Friday 21 February 2020


Out on Blu-ray, DVD and digital from 24th February, The Peanut Butter Falcon continues the resurgence of Shia LaBeouf as an actor of merit. Here he plays Tyler, a down on his luck fisherman who teams up with Zak (Zack Gottsagen), a young man with Down's syndrome who has run away from the care home he's forced to live in. Together they embark on an odyssey to help Zak achieve his goal of becoming a wrestler just like his idol, The Saltwater Redneck.

After finally managing to flee the old folk's home he's been forced to live in by the state, Zak has just one goal; track down his favourite professional wrestler, The Saltwater Redneck (Thomas Haden Church), and train with him at his wrestling school. Before his carer Eleanor (Dakota Johnson) can catch up with him, Zak meets Tyler (LaBeouf), also eager to get out of town to avoid the wrath of Duncan (John Hawkes), the rival fisherman whose crab pots he's been raiding. Travelling with the credo of "you keep stirring up shit, you're going to get yourself killed", they stick to the back roads and bayous that provide the safest passage to their destination.

It's impossible to deny that The Peanut Butter Falcon is a joyously sweet film, the highlight being the genuine bond that can be seen to grow between LaBeouf and Gottsagen, and not just their characters. LaBeouf has gone on record to state that his friendship with Gottsagen is one of the key factors in his return from the brink of becoming another former child actor cliche, and has helped him turn a corner away from some of his dark times. He even went so far as asking if Gottsagen could accompany him on stage at this month's Oscars; a generosity that seen Shia take some criticism for how he encouraged his friend on stage, but largely from people who aren't aware of the context of their relationship. Hopefully more will now track down this film to see how great an actor LaBeouf can be, and also how genuine their friendship is. One of the highlights of the film is a campfire bonding session between Zak and Tyler, as they drink moonshine and work on wrestling training, eventually giving rise to Zak's wrestling alter-ego of The Peanut Butter Falcon. It's a scene that in the wrong hands could have erred on the twee side, but it's a credit to first time feature directors Tyler Nilson & Michael Schwartz that it rings true.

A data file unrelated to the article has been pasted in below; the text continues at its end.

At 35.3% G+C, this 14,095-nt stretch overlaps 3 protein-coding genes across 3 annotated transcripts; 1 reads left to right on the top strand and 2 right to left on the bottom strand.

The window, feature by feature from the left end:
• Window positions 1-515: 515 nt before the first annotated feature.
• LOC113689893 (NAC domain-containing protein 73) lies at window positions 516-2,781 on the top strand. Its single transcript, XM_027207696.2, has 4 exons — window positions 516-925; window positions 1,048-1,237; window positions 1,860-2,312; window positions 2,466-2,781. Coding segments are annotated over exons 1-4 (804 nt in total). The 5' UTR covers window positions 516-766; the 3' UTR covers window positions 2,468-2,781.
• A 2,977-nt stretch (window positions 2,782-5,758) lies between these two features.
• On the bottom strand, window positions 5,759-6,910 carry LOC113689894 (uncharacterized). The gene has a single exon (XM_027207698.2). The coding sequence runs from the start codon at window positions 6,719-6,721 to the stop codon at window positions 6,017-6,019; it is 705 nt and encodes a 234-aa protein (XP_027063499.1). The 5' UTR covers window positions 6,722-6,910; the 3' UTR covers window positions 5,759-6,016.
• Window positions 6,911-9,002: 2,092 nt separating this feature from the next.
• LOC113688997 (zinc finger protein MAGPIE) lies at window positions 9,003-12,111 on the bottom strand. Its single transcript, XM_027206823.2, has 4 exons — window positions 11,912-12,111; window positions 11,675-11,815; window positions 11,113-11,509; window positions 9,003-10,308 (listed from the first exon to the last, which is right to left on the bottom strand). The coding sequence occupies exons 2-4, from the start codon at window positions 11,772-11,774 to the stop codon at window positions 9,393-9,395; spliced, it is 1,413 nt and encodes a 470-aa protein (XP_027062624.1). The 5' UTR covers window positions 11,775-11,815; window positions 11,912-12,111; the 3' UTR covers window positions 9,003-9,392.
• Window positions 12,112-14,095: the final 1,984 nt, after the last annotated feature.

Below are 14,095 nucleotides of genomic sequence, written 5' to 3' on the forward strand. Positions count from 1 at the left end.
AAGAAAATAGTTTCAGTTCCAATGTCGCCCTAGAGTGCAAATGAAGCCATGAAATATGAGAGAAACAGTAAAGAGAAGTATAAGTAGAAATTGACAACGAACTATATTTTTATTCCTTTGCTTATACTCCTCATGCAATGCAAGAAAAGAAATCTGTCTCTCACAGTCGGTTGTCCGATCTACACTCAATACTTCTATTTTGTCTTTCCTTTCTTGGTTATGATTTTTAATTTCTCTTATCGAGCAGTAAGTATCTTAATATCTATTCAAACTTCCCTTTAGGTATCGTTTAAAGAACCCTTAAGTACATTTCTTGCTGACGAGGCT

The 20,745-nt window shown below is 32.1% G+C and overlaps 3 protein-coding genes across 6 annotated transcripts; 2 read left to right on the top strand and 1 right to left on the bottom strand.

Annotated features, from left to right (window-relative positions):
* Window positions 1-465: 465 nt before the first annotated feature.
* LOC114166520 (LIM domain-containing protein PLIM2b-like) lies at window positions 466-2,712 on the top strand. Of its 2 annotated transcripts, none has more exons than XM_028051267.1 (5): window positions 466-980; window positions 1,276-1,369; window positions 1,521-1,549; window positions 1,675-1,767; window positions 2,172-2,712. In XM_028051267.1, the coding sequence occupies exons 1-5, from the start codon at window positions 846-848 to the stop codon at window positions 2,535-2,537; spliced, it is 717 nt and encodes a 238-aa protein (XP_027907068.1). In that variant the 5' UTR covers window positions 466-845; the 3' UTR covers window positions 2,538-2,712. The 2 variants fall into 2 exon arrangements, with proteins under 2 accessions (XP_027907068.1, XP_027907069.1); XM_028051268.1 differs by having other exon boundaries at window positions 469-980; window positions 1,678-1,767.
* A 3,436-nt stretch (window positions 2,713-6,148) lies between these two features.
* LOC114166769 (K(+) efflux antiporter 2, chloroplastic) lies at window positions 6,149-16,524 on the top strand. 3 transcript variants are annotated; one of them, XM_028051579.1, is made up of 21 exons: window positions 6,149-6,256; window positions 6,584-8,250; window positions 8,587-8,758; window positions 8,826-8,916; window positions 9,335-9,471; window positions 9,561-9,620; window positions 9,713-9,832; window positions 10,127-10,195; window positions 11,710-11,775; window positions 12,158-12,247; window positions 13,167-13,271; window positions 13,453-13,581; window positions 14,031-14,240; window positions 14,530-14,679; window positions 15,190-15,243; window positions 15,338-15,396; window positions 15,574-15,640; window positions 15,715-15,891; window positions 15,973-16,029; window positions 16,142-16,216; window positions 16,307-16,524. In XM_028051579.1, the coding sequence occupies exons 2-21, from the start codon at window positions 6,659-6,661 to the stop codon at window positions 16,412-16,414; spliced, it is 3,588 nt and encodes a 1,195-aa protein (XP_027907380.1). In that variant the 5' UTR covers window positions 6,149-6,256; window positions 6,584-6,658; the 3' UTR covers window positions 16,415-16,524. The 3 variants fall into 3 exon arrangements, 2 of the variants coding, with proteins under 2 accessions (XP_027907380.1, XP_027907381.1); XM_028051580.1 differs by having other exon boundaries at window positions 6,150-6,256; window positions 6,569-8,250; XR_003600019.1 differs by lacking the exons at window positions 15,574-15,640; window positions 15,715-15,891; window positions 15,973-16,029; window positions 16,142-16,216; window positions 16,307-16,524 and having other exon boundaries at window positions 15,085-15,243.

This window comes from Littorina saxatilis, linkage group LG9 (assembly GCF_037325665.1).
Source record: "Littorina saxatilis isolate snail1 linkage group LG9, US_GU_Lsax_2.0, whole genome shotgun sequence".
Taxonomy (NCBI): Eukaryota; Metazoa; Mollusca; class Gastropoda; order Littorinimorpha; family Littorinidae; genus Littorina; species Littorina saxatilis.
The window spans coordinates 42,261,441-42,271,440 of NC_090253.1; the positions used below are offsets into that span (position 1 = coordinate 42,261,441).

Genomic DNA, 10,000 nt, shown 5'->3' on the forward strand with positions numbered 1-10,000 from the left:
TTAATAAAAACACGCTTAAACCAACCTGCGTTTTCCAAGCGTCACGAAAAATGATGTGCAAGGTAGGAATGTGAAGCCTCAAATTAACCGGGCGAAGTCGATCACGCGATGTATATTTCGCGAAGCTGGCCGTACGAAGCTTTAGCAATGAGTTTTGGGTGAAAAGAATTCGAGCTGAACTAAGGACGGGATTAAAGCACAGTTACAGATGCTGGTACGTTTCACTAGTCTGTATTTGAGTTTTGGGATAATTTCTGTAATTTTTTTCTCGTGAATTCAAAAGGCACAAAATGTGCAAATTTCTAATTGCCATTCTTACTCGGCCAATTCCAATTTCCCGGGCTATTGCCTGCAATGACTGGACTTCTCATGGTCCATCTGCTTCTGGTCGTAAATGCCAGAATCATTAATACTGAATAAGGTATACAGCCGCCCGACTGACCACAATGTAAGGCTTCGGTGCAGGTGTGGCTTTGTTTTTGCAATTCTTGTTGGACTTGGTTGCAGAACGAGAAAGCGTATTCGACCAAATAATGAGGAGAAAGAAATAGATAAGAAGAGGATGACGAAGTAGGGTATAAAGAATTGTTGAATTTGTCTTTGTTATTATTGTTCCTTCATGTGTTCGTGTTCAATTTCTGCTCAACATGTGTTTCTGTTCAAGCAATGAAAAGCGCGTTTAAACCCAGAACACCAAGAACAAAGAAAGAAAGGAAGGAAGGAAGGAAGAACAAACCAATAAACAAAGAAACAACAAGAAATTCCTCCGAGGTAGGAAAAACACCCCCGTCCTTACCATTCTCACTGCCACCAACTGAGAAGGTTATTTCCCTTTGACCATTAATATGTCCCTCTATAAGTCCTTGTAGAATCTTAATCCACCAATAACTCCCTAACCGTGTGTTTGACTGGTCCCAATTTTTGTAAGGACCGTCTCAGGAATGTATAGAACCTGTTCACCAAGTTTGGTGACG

LaBeouf is perfectly cast as the hot headed Tyler, angry at his brother's death and the system that's preventing him from earning a living, but also able to turn on the charm when he first meets Eleanor. He's an actor that not only bears physical scars from his dark period (two unignorable scars under his right eye, the result of self inflicted wounds he made during the production of Fury), but also carries with him a weight of trauma that's still not been properly unpacked (see Honey Boy for more on that). Tyler is a commanding character who, with Zak, sees the opportunity to be someone's big brother and the chance for him to help someone in need. Gottsagen is a solid performer drawing on his own life experiences, and Zak's position as a person with Down's syndrome is respectfully and movingly covered. Whereas Zak believes that achieving his dream of being a professional wrestler is possible, he thinks that people would only accept him as a bad guy due to his Down's syndrome. Although not a film that is trying to beat us over the head with a message, there's some questions you'll be left thinking about after the credits roll.

The tone shifts as the film moves from a two-header buddy movie into a makeshift family drama, with Johnson's Eleanor finding more comfort in being Zak's surrogate sister than reluctant mother figure, but this allows a healthy family dynamic to form ahead of the film's wrestling led finale. It's here that the film does dip its toe into magical realism territory, but hey, isn't that kinda what professional wrestling's all about anyway?


Thursday 13 February 2020